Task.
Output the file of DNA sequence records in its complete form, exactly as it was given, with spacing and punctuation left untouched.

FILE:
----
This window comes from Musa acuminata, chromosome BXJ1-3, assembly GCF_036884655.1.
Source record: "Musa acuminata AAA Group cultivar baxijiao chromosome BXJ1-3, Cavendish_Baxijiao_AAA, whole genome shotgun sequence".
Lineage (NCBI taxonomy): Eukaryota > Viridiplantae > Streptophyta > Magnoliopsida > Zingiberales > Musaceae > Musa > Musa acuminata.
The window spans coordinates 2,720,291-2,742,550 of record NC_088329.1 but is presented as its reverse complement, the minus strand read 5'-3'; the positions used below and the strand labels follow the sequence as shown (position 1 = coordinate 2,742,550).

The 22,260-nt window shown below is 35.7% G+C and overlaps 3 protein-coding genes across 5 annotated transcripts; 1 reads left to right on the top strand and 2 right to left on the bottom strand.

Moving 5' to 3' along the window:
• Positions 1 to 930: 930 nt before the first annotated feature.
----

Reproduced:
This window comes from Musa acuminata, chromosome BXJ1-3, assembly GCF_036884655.1.
Source record: "Musa acuminata AAA Group cultivar baxijiao chromosome BXJ1-3, Cavendish_Baxijiao_AAA, whole genome shotgun sequence".
Lineage (NCBI taxonomy): Eukaryota > Viridiplantae > Streptophyta > Magnoliopsida > Zingiberales > Musaceae > Musa > Musa acuminata.
The window spans coordinates 2,720,291-2,742,550 of record NC_088329.1 but is presented as its reverse complement, the minus strand read 5'-3'; the positions used below and the strand labels follow the sequence as shown (position 1 = coordinate 2,742,550).

The 22,260-nt window shown below is 35.7% G+C and overlaps 3 protein-coding genes across 5 annotated transcripts; 1 reads left to right on the top strand and 2 right to left on the bottom strand.

Moving 5' to 3' along the window:
• Positions 1 to 930: 930 nt before the first annotated feature.